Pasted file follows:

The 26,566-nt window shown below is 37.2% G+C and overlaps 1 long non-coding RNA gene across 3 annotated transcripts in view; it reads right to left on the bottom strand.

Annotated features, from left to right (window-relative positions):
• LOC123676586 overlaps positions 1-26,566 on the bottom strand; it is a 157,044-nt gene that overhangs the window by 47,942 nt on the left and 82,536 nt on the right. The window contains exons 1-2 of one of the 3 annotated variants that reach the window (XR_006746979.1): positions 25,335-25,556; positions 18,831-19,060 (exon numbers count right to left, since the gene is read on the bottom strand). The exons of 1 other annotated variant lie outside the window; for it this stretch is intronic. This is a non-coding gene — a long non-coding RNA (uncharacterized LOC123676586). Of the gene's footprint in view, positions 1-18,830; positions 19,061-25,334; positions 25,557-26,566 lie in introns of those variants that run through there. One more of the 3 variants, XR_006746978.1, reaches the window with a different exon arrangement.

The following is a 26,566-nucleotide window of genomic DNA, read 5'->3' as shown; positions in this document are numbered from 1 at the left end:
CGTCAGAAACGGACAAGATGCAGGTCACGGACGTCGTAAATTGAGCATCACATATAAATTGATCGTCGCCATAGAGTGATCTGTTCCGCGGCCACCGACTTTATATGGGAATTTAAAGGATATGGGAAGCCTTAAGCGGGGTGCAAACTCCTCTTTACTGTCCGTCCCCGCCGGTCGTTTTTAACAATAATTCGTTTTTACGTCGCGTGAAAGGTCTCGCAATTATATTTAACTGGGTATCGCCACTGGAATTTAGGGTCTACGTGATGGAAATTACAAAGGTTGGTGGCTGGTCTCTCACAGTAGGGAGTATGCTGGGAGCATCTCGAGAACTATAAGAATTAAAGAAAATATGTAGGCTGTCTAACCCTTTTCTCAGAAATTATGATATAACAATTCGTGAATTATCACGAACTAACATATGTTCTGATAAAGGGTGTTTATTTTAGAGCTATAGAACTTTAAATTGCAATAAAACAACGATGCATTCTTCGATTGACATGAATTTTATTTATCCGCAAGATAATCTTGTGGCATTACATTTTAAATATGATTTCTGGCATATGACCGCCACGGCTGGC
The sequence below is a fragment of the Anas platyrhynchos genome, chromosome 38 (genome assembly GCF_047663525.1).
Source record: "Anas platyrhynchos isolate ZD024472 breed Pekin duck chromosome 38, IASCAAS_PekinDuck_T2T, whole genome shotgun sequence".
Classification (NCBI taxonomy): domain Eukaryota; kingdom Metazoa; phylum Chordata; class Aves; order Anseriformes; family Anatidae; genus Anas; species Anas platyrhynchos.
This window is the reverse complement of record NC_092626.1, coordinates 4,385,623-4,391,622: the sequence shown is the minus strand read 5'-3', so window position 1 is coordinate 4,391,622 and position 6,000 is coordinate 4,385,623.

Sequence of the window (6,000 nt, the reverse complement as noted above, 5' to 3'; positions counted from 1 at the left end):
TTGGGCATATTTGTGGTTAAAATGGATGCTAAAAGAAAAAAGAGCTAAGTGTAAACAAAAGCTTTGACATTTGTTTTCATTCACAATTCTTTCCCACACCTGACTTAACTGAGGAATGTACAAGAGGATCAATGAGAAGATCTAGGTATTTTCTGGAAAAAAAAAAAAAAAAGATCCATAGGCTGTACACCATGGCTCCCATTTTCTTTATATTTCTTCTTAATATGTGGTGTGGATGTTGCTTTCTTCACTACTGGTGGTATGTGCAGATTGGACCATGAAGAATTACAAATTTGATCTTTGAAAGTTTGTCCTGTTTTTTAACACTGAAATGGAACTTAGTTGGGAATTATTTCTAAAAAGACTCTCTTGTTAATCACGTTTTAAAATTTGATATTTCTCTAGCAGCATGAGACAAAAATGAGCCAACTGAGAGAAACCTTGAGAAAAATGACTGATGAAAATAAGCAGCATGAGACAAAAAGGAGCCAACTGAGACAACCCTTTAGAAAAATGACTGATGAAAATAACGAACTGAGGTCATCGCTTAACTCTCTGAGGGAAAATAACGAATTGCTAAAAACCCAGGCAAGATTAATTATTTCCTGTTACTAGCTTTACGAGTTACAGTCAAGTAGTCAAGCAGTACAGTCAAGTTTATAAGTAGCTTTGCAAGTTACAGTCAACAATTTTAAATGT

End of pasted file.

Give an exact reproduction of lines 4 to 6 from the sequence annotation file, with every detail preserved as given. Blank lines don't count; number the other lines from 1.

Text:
The following is a 26,566-nucleotide window of genomic DNA, read 5'->3' as shown; positions in this document are numbered from 1 at the left end:
CGTCAGAAACGGACAAGATGCAGGTCACGGACGTCGTAAATTGAGCATCACATATAAATTGATCGTCGCCATAGAGTGATCTGTTCCGCGGCCACCGACTTTATATGGGAATTTAAAGGATATGGGAAGCCTTAAGCGGGGTGCAAACTCCTCTTTACTGTCCGTCCCCGCCGGTCGTTTTTAACAATAATTCGTTTTTACGTCGCGTGAAAGGTCTCGCAATTATATTTAACTGGGTATCGCCACTGGAATTTAGGGTCTACGTGATGGAAATTACAAAGGTTGGTGGCTGGTCTCTCACAGTAGGGAGTATGCTGGGAGCATCTCGAGAACTATAAGAATTAAAGAAAATATGTAGGCTGTCTAACCCTTTTCTCAGAAATTATGATATAACAATTCGTGAATTATCACGAACTAACATATGTTCTGATAAAGGGTGTTTATTTTAGAGCTATAGAACTTTAAATTGCAATAAAACAACGATGCATTCTTCGATTGACATGAATTTTATTTATCCGCAAGATAATCTTGTGGCATTACATTTTAAATATGATTTCTGGCATATGACCGCCACGGCTGGC
The sequence below is a fragment of the Anas platyrhynchos genome, chromosome 38 (genome assembly GCF_047663525.1).